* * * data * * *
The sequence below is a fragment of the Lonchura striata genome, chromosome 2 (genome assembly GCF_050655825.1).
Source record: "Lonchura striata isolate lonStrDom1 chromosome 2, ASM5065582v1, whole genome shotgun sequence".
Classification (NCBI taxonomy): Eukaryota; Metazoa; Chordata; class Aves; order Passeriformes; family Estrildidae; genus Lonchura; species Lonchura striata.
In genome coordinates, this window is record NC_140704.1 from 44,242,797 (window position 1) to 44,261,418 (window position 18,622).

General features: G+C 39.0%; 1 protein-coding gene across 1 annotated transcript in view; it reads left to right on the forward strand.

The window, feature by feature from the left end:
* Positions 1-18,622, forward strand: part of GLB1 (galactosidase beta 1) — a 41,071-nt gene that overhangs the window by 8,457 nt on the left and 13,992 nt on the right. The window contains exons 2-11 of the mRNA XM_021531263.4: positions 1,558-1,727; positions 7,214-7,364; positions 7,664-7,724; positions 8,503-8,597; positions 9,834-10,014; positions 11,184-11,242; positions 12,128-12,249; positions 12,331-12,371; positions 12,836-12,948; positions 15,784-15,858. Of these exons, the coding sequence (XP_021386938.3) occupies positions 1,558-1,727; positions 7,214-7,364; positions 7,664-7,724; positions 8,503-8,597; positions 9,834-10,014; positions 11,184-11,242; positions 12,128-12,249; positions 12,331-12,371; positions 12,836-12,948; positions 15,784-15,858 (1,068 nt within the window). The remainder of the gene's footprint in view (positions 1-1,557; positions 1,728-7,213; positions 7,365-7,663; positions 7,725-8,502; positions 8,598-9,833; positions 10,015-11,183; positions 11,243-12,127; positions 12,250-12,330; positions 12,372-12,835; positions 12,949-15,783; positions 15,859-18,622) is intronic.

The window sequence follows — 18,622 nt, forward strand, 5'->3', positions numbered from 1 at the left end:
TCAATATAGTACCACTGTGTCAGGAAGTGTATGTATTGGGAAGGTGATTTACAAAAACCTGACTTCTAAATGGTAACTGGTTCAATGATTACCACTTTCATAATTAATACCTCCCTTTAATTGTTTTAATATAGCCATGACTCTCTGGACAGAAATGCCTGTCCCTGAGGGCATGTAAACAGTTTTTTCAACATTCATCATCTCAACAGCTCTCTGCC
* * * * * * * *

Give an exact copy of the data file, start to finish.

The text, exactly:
The sequence below is a fragment of the Lonchura striata genome, chromosome 2 (genome assembly GCF_050655825.1).
Source record: "Lonchura striata isolate lonStrDom1 chromosome 2, ASM5065582v1, whole genome shotgun sequence".
Classification (NCBI taxonomy): Eukaryota; Metazoa; Chordata; class Aves; order Passeriformes; family Estrildidae; genus Lonchura; species Lonchura striata.
In genome coordinates, this window is record NC_140704.1 from 44,242,797 (window position 1) to 44,261,418 (window position 18,622).

General features: G+C 39.0%; 1 protein-coding gene across 1 annotated transcript in view; it reads left to right on the forward strand.

The window, feature by feature from the left end:
* Positions 1-18,622, forward strand: part of GLB1 (galactosidase beta 1) — a 41,071-nt gene that overhangs the window by 8,457 nt on the left and 13,992 nt on the right. The window contains exons 2-11 of the mRNA XM_021531263.4: positions 1,558-1,727; positions 7,214-7,364; positions 7,664-7,724; positions 8,503-8,597; positions 9,834-10,014; positions 11,184-11,242; positions 12,128-12,249; positions 12,331-12,371; positions 12,836-12,948; positions 15,784-15,858. Of these exons, the coding sequence (XP_021386938.3) occupies positions 1,558-1,727; positions 7,214-7,364; positions 7,664-7,724; positions 8,503-8,597; positions 9,834-10,014; positions 11,184-11,242; positions 12,128-12,249; positions 12,331-12,371; positions 12,836-12,948; positions 15,784-15,858 (1,068 nt within the window). The remainder of the gene's footprint in view (positions 1-1,557; positions 1,728-7,213; positions 7,365-7,663; positions 7,725-8,502; positions 8,598-9,833; positions 10,015-11,183; positions 11,243-12,127; positions 12,250-12,330; positions 12,372-12,835; positions 12,949-15,783; positions 15,859-18,622) is intronic.

The window sequence follows — 18,622 nt, forward strand, 5'->3', positions numbered from 1 at the left end:
TCAATATAGTACCACTGTGTCAGGAAGTGTATGTATTGGGAAGGTGATTTACAAAAACCTGACTTCTAAATGGTAACTGGTTCAATGATTACCACTTTCATAATTAATACCTCCCTTTAATTGTTTTAATATAGCCATGACTCTCTGGACAGAAATGCCTGTCCCTGAGGGCATGTAAACAGTTTTTTCAACATTCATCATCTCAACAGCTCTCTGCC